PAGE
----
On 2 September 2022, Lavrov was concerned over the delay in obtaining US visas for himself and his staff for the yearly meeting of world leaders at the UNGA on 19 September. "Not a single member of the 56-member Russian advance team and delegation" had received the visas. The US protested that this was due to the expulsion of staff from its Moscow embassy. Lavrov backed India and Brazil for permanent membership at the UN Security Council.
On 11 September 2022, Lavrov said that he has not given up on the idea of peace talks with Kyiv. According to his views, "the longer this process is delayed, the harder it will be to reach an agreement." Kyiv and Moscow have held intermittent peace talks since late February 2022, sponsored by Russia's foreign ministry.
One week before the 2022 Russian mobilization, Lavrov assured the Russians that there would be no mobilization or martial law.
On 23 September 2022, Lavrov attended the annual U.N. General Assembly meeting in New York City, after he received permission to travel to the United States. The Russian foreign minister regretted that he was not able to attend the full presentation by U.S. Secretary of State Antony Blinken. Lavrov attempted to convince the audience that 'countries supplying weapons to Ukraine and training its soldiers were parties to the conflict'. He said that Russian-occupied territories of Ukraine would be under Russia's "full protection" if they are annexed by Russia. Lavrov again falsely claimed that the elected government in Ukraine was illegitimately installed and filled with neo-Nazis. Ukraine's Foreign Minister Dmytro Kuleba said Lavrov's comments about using nuclear weapons were "irresponsible" and "absolutely unacceptable".
On 14 November, the Associated Press reported, citing Indonesia officials, that Lavrov had been admitted to hospital with a heart condition. An aide subsequently released a video on Telegram showing Lavrov laughing at such reports from his hotel in Bali, claiming Western media was at fault for "some kind of game".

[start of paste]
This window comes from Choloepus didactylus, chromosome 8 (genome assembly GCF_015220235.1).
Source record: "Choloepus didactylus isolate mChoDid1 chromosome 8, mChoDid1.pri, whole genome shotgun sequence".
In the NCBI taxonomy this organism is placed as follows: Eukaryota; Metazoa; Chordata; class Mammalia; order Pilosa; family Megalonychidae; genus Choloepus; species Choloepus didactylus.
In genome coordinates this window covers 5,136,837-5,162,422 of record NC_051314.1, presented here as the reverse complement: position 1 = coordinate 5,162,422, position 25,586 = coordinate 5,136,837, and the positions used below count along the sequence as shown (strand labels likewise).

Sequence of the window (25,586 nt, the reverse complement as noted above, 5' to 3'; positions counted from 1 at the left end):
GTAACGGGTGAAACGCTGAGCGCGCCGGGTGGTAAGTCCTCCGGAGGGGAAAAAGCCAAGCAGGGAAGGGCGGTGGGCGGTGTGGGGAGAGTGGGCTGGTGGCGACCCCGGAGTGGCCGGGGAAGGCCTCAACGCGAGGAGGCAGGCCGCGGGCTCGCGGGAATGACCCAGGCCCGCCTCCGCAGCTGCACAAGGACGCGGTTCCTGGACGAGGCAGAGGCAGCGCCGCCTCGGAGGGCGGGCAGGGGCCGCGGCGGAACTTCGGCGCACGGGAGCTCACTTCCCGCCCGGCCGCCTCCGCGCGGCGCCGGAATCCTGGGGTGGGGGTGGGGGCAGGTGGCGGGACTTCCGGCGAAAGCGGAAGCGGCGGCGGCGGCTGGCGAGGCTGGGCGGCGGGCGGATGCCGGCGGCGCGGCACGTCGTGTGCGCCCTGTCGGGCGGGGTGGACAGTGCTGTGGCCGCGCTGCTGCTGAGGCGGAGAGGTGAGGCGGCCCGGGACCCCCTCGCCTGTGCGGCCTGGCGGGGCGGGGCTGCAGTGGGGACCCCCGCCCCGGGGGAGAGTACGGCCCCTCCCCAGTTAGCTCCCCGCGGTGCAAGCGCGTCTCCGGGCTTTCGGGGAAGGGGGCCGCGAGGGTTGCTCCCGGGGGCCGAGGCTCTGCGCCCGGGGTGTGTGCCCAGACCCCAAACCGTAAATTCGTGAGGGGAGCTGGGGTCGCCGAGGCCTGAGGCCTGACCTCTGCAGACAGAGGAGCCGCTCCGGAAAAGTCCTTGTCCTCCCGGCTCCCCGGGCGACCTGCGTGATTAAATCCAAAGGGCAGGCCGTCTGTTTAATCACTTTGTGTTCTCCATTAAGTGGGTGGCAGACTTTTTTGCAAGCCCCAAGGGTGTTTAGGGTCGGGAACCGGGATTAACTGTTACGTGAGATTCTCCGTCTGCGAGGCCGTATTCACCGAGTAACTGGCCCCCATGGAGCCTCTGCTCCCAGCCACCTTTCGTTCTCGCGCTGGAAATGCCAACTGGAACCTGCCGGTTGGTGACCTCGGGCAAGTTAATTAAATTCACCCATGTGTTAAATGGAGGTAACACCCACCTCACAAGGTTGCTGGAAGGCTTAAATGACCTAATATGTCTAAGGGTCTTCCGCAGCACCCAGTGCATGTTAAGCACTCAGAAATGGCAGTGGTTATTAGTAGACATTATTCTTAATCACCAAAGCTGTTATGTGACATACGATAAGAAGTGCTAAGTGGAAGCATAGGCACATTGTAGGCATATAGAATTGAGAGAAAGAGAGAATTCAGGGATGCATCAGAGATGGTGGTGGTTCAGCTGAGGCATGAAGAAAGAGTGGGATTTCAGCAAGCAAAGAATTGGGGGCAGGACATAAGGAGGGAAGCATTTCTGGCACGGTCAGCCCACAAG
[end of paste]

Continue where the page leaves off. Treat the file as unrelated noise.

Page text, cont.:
On 28 December, Lavrov stated on national television: "I am convinced that thanks to our perseverance, patience and determination, we will defend the noble goals that are vital for our people and our country". He also stated: "Our absolute priority is four new Russian regions". He also stated that peace talks with Ukraine would only resume if it recognized the annexation of the four regions only partially occupied: "They should become free from the threat of Nazification that they have faced for many years".
On 4 March 2023 the BBC reported that Lavrov was laughed at by a conference audience after a G20 foreign ministers’ meeting in Delhi after saying the Ukraine war was "launched against us". Lavrov claimed Russia was trying to stop the Ukraine war, which began after its own full-scale invasion in February 2022. Video footage of the incident was also published and the laughter could be heard in the audio. 
Lavrov speaks Russian, English, French, Dhivehi and Sinhala.
Lavrov is a keen sportsman. He likes to watch football games on television and is an ardent fan of the Moscow club Spartak Moscow. He has been married since 1971 to Maria Lavrova and they have one daughter and two grandchildren. Their daughter Ekaterina Sergeyevna Lavrova, who lived in the US and London while her father was working for the United Nations, is a graduate of Columbia University. Having stayed in New York City until 2014, and spent a long time outside Russia, she is not fluent in Russian. She is married to Russian businessman Alexander Vinokurov.
Lavrov has allegedly had a relationship with his mistress, Svetlana Polyakova, since the early 2000s. In 2016, her daughter Polina Kovaleva purchased an apartment in London's elite district of Kensington for £4.4 million in cash when she was 21 years old. She has a master’s degree from Imperial College London. On 25 March 2022, the British government sanctioned her over allegations of "dirty money" as a part of a broader sanctions regime against corrupt Russian interests following the Russian invasion of Ukraine in late February.
Lavrov is under personal sanctions in the European Union, the United Kingdom, the United States, Canada, Japan, and Australia for his role in the 2022 Russian invasion of Ukraine. In March 2022, the UK sanctioned Lavrov's stepdaughter, Polina Kovaleva. In April 2022, Canada imposed sanctions against Lavrov's wife and daughter, Maria Lavrova and Ekaterina Vinokurova. The latter was soon included in Australia's sanction list as well.